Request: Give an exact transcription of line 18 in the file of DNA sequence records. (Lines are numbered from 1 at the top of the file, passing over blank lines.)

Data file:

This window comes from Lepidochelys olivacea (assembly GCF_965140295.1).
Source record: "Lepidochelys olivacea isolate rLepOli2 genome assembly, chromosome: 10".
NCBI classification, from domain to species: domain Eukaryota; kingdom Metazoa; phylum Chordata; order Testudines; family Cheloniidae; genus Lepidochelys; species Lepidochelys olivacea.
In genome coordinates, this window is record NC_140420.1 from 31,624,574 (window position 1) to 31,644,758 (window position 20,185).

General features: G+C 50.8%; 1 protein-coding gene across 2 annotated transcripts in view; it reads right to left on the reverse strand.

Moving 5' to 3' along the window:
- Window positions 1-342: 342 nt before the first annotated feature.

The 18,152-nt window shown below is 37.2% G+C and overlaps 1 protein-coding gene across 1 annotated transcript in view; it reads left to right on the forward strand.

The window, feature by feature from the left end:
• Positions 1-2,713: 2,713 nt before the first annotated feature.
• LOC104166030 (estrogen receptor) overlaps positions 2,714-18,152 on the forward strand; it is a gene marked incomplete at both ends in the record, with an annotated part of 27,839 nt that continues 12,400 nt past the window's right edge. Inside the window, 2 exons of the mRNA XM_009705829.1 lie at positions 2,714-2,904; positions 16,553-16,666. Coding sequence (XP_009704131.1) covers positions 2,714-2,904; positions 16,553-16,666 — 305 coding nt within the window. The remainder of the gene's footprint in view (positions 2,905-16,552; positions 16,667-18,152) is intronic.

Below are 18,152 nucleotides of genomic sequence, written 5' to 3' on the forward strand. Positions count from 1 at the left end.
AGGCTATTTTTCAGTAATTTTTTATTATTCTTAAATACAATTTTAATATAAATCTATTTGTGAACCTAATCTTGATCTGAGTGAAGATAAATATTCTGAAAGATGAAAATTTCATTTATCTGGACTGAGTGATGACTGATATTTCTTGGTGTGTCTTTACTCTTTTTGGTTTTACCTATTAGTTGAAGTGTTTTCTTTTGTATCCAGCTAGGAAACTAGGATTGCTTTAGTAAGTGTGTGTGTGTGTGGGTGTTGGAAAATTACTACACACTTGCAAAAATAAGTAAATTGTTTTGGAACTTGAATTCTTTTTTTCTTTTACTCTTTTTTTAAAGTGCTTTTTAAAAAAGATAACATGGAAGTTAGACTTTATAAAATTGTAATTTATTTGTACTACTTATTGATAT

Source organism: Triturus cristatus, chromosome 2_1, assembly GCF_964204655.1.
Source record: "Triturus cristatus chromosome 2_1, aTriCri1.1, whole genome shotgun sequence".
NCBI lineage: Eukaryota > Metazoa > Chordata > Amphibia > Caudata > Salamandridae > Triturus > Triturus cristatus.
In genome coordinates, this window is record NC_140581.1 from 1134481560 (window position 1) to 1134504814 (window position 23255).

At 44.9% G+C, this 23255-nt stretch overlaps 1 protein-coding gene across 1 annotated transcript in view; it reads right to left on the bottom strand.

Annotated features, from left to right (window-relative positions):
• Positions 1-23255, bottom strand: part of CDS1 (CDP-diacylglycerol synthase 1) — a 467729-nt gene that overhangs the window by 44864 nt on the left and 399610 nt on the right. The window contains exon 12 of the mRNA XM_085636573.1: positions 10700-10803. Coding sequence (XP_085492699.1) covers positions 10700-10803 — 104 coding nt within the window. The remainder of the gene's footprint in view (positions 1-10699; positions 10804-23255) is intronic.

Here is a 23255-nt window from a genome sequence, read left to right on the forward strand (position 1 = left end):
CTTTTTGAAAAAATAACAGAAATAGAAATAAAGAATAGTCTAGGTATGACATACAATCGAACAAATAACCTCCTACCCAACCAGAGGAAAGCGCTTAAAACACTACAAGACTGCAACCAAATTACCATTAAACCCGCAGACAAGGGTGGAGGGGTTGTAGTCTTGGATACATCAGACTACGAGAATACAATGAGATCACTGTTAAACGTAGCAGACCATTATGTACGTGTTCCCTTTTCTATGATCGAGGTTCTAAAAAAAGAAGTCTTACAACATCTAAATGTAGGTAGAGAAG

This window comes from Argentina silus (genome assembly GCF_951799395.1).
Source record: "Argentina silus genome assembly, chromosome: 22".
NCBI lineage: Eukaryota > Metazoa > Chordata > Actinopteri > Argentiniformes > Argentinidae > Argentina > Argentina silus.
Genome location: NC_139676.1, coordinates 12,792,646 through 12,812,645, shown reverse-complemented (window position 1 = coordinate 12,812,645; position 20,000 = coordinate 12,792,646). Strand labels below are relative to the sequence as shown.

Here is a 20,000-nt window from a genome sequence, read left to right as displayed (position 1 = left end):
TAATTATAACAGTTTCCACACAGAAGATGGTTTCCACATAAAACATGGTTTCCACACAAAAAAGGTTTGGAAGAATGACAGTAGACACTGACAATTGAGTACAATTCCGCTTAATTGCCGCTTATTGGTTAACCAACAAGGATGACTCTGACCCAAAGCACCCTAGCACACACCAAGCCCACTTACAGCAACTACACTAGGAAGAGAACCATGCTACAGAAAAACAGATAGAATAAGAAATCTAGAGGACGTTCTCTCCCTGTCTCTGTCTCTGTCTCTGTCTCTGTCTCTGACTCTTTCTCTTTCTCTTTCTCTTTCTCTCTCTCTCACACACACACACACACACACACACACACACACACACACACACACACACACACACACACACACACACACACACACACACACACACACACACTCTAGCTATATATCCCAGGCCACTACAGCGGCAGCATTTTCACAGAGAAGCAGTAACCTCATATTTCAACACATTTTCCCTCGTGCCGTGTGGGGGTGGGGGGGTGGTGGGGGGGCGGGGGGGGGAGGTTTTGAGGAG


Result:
At 44.9% G+C, this 23255-nt stretch overlaps 1 protein-coding gene across 1 annotated transcript in view; it reads right to left on the bottom strand.